FROM Moshe Safdie
Remembering Southland construction giant Paul Matt Paul Matt, chairman of MATT Construction, who passed away on June 30 Paul Matt, chairman of Matt Construction and builder of a number of Los Angeles-area landmarks such as the Skirball Cultural Center, the Petersen Automotive Museum and The Broad, died on June 30 at the age of 85. Those buildings seem so permanent and effortless it's hard to remember that great struggles went into their construction. Matt Construction also built the Annenberg Retreat at Sunnylands, the LACMA Resnick Pavilion, the Waldorf-Astoria Hotel in Beverly Hills, and the restorations of Wilshire Boulevard Temple, the Hollywood Bowl and the Natural History Museum of Los Angeles County. Matt began his career in construction as a welder on Oregon's Dalles Dam. In 1962, he supervised work on the Salk Institute in La Jolla, designed by the great American architect Louis Kahn, and he worked on the Crystal Cathedral in Orange County and the Westin Bonaventure Hotel in downtown LA. Architect Moshe Safdie remembers him as "a builder at heart [who] had the pride of craftsmanship."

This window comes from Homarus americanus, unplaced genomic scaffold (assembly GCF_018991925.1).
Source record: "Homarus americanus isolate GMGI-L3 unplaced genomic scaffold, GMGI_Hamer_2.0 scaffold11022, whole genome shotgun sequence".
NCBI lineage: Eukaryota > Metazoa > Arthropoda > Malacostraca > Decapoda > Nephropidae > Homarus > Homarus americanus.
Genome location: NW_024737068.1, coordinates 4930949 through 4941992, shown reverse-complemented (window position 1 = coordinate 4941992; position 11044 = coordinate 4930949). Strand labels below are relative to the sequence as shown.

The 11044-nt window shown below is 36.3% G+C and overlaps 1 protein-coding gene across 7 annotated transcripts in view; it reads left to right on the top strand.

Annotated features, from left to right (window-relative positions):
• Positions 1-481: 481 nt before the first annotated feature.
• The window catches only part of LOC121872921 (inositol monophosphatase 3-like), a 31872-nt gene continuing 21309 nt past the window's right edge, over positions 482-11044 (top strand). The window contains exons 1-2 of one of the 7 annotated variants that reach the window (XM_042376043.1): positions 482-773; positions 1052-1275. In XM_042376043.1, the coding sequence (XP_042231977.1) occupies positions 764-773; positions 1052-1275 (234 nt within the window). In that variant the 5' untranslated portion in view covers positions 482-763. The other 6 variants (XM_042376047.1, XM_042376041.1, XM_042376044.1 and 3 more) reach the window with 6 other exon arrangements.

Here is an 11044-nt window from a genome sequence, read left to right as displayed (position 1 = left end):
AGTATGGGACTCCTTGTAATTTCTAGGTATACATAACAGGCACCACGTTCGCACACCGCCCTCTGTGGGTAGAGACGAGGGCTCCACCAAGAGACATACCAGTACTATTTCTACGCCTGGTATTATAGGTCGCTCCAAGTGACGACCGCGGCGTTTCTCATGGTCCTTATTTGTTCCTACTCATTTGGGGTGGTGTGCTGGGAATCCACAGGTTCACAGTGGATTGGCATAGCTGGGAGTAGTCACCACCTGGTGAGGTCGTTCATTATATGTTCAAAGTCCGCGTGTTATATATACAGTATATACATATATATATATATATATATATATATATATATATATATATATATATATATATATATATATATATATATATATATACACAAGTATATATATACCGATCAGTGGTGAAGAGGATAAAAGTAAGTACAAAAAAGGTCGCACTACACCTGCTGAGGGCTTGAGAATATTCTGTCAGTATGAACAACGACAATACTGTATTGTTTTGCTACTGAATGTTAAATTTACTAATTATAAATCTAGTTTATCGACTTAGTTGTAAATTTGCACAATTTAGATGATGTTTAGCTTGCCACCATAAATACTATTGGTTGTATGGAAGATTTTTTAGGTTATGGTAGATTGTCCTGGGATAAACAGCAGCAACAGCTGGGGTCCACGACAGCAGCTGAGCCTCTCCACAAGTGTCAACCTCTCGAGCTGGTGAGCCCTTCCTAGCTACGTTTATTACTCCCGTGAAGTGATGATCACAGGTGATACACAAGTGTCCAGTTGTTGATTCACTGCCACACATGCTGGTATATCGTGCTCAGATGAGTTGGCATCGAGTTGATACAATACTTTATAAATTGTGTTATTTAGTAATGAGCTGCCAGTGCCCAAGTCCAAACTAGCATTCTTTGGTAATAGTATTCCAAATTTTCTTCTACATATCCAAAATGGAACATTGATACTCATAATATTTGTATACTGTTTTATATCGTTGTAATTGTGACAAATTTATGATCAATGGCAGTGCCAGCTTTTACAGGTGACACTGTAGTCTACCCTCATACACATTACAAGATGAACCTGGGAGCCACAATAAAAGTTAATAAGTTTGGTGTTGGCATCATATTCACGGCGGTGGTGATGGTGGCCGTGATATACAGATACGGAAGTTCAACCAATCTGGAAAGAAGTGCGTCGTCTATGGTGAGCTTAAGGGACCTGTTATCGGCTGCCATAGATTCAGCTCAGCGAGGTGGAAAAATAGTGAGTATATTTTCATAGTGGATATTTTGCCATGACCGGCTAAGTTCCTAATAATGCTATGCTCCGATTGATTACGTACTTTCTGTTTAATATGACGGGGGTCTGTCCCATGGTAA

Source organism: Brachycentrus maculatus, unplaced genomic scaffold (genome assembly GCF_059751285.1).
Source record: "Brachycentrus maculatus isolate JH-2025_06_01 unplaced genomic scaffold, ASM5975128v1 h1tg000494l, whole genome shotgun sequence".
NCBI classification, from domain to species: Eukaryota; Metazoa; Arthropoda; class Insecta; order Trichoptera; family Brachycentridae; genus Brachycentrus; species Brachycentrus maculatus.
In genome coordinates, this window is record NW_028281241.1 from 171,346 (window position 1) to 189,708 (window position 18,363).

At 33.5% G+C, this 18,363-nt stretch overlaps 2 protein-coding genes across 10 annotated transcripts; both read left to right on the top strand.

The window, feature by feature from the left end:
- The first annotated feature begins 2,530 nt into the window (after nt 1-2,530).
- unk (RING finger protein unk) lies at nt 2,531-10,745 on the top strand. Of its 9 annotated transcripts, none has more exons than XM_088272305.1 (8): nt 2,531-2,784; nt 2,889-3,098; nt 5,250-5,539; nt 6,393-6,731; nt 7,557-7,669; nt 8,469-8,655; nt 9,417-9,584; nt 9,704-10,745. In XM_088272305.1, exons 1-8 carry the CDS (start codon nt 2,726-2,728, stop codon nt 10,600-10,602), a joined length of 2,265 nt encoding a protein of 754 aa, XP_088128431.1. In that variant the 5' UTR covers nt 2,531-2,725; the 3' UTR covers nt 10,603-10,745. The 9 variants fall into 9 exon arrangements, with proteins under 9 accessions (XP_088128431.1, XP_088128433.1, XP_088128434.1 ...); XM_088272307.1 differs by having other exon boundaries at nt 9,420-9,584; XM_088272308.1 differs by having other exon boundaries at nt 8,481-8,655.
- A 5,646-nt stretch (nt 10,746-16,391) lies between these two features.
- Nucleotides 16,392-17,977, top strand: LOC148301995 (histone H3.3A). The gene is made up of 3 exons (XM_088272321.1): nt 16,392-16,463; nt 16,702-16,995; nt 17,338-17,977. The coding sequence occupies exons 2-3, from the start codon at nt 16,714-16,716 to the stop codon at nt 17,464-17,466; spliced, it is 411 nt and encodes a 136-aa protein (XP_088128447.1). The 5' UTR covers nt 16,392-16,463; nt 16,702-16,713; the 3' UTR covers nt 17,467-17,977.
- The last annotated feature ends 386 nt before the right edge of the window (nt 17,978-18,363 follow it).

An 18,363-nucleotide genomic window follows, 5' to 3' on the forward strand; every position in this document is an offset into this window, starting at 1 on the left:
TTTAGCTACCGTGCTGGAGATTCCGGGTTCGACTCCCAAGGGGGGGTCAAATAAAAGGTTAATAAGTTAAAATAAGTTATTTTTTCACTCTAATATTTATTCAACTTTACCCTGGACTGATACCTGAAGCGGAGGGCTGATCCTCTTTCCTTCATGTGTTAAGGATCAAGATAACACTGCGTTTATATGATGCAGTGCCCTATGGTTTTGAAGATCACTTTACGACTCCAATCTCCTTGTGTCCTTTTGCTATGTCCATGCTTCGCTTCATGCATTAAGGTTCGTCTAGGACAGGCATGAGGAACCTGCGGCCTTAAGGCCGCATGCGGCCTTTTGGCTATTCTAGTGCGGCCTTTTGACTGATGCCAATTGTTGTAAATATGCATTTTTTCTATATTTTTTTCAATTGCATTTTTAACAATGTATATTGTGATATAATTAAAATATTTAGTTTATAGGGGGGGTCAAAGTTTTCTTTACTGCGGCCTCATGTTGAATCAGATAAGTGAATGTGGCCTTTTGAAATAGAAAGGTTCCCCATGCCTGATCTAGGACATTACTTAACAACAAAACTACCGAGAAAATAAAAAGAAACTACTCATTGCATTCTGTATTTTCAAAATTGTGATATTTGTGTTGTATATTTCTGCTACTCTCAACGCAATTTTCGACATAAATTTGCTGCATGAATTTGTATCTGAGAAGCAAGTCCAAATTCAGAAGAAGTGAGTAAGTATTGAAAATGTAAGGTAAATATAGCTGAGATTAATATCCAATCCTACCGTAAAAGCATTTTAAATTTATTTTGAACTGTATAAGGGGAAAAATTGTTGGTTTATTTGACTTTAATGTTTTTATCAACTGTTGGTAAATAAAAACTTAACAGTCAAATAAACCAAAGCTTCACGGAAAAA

Gov. Jerry Brown: California and China will fight climate change together President Donald Trump reportedly wants the U.S. to withdraw from the Paris Climate Accord, and he’s expected to announce a decision soon. California Governor Jerry Brown heads to China to strengthen climate and clean energy ties.
Why did Jared Kushner want a back channel with Russians? News broke Friday that President Trump’s son-in-law and senior advisor, Jared Kushner, tried setting up a back channel between the Trump transition team and the Russian government. What are the consequences for Kushner, President Trump, and the investigation into Russian meddling?
Farewell LA freeways, Peter Shire is back Angelenos don't want more freeways but we seem not to want mass transit either. Metro has killed the 710 freeway extension, and bus and train ridership is down across the region. What's the future of getting around in LA? And, Peter Shire is having a comeback. What attracts a new generation to his playful ceramics and furniture?